September 10, 2016 by quiqcleanpro
What do I do if a dirty person slept on my couch? I recently had a smelly person sleep on my couch for 3 straight days (I was helping the guy out while he picked his life up) and now my couch smells, uh pretty bad. What’s my best option here?
It’s difficult, because of the lack of tone in an email, to say so for sure—but this guy sounds kind of annoyed with the situation in which he finds himself. Which is totally fair, but I think also it is fair to say that he did the right thing in letting his pal crash on his couch. That was really decent of him, and if the small price he has to pay is a few bucks spent on an odor-neutralizing product and a few minutes of cleaning time, I would say that’s worth it to have done someone a solid.
There are a lot of reasons one might want to deodorise his couch. Perhaps you have a dog, cat, or some other fragrant animal that likes to lounge on your sofa. Maybe the source of the smell is a “dirty person” who used the couch as a bed. Or, possibly—if we’re all being very honest with one another and with ourselves—the smell is the result of many years of farting into the cushions while binge-watching House of Cards.
To begin, you can, and should, straight up vacuum your furniture, which will remove all manner of stuff that can lend your couch a funky scent. Vacuuming won’t completely eliminate odours, but it’s the first step in the process because it will remove dander, hair, dust, and so on, all of which contribute to their development. After vacuuming, the easiest way to perform a stench exorcism is to use an odor-eliminating spray. There are LOTS of options out this in this great wide world of ours, but here are four that I think are the best for you to pick from.
Good old Lysol doesn’t get as much love as it should, which is too bad because it’s an effective product that can be used to keep your trashcan from stinking, freshen the air in a bathroom, and kill a stench that’s developed in your couch.
Oh man, people love this Ozium stuff so much. And by “people” I mean stoners—so you know it’s serious about nuking smells. The thing is, it also has a fairly strong smell of its own, which will dissipate, but which you should know about before using since some people find it to be way too much. For that reason, you should use it sparingly and at a distance from furniture so you don’t wind up overwhelming your entire home with the smell of the thing you’re using to eliminate some other smell.
This is the cheapest of all the options, which is just one of the reasons it’s such a good choice. White vinegar also has antibacterial properties, and it works really well to kill smells. To use it, put straight white vinegar—not white wine vinegar—in a spray bottle and mist the couch with it. As the vinegar dries, the smell will dissipate, but you should also spritz from about a foot away and try not to overdo it. Aim for a light misting, not total saturation.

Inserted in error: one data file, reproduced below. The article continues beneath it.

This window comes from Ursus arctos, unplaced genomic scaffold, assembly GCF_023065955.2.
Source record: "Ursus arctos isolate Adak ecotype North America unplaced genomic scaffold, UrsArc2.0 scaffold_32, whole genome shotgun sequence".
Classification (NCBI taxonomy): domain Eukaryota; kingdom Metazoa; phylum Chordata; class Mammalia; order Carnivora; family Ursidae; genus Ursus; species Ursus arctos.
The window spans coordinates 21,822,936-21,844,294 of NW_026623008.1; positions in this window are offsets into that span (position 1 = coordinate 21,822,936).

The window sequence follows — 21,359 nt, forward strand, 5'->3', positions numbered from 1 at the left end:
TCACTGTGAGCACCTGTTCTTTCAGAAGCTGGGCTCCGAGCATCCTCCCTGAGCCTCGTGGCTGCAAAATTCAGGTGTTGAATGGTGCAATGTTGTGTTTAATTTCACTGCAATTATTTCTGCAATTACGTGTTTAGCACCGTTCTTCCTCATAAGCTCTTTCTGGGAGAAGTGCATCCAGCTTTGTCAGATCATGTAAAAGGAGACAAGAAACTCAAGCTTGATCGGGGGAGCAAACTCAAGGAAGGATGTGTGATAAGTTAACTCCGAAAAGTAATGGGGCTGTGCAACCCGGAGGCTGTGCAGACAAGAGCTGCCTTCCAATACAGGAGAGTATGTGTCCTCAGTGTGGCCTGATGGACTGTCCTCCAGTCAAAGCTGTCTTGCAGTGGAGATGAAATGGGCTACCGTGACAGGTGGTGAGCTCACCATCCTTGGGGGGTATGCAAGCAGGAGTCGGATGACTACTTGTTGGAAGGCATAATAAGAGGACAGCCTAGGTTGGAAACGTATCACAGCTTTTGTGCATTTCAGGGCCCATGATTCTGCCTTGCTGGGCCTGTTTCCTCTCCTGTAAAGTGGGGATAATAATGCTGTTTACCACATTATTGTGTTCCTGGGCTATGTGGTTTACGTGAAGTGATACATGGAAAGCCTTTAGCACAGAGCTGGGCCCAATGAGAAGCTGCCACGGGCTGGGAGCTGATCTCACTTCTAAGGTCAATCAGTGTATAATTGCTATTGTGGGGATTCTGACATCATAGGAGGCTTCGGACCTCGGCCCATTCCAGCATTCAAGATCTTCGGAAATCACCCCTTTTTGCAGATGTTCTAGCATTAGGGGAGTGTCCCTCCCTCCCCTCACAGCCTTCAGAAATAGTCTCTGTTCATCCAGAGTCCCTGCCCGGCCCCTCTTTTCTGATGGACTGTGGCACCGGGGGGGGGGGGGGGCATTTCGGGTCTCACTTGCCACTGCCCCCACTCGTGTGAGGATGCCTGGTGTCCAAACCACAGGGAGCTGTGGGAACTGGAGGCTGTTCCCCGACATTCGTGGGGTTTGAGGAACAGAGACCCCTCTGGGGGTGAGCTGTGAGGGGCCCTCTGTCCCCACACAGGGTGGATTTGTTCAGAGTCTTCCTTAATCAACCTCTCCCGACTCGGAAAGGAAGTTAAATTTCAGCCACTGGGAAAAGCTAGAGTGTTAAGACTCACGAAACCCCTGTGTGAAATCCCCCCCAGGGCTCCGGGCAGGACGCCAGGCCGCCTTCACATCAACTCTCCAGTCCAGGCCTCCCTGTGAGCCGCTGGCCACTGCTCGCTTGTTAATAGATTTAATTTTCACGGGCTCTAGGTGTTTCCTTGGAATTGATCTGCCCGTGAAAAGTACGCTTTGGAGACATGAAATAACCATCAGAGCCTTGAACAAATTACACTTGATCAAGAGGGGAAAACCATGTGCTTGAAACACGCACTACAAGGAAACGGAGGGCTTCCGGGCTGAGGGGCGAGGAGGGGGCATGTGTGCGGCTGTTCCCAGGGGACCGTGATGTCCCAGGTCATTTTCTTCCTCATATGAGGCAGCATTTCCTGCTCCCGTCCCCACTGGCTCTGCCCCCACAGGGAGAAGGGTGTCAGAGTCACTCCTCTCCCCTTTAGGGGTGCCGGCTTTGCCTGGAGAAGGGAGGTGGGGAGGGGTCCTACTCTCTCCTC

Remember way back at the beginning of our relationship when I told you that you could use vodka to deodorise vintage items that retained that vintage store-smell? It’s okay if you don’t remember, you can just nod at me and pretend you do, I’ll act like I don’t see you opening that link to catch up. (This is how I get you, by the way. Toss in a few links for you to follow and then sit back while you spend the next three hours in a rabbit hole of old columns until you’re like, “How is it four o’clock already and did I really just spend the afternoon reading about cleaning?”) Just like with stale-smelling vintage clothing, vodka can be spritzed on a couch to eliminate lingering odours. Use the cheap stuff, decant it into a plastic spray bottle and spritz away. Then make yourself a cocktail. Use the good stuff for that, though.
While sprays are going to be easier to use, there’s another category of products that bears mentioning. Deodorising powders like baking soda or scented options like Arm & Hammer Carpet Odor Eliminator or Bissell’s Carpet Powder—which are almost always billed for use on carpet but can absolutely be used on upholstered furniture as well—require a little more labour than sprays, but only a little more. To use them, sprinkle a liberal amount onto your couch (or carpet, or both!), allow the product to sit for 10-15 minutes, and then vacuum thoroughly. If the smell is very strong, you may want to allow the product to sit a bit longer. (But be aware that, if you’re using one of the scented options, that smell in and of itself can become overwhelming.) Of course, if it does, you can always use one of those sprays we already talked about to kill the overly perfumey smell.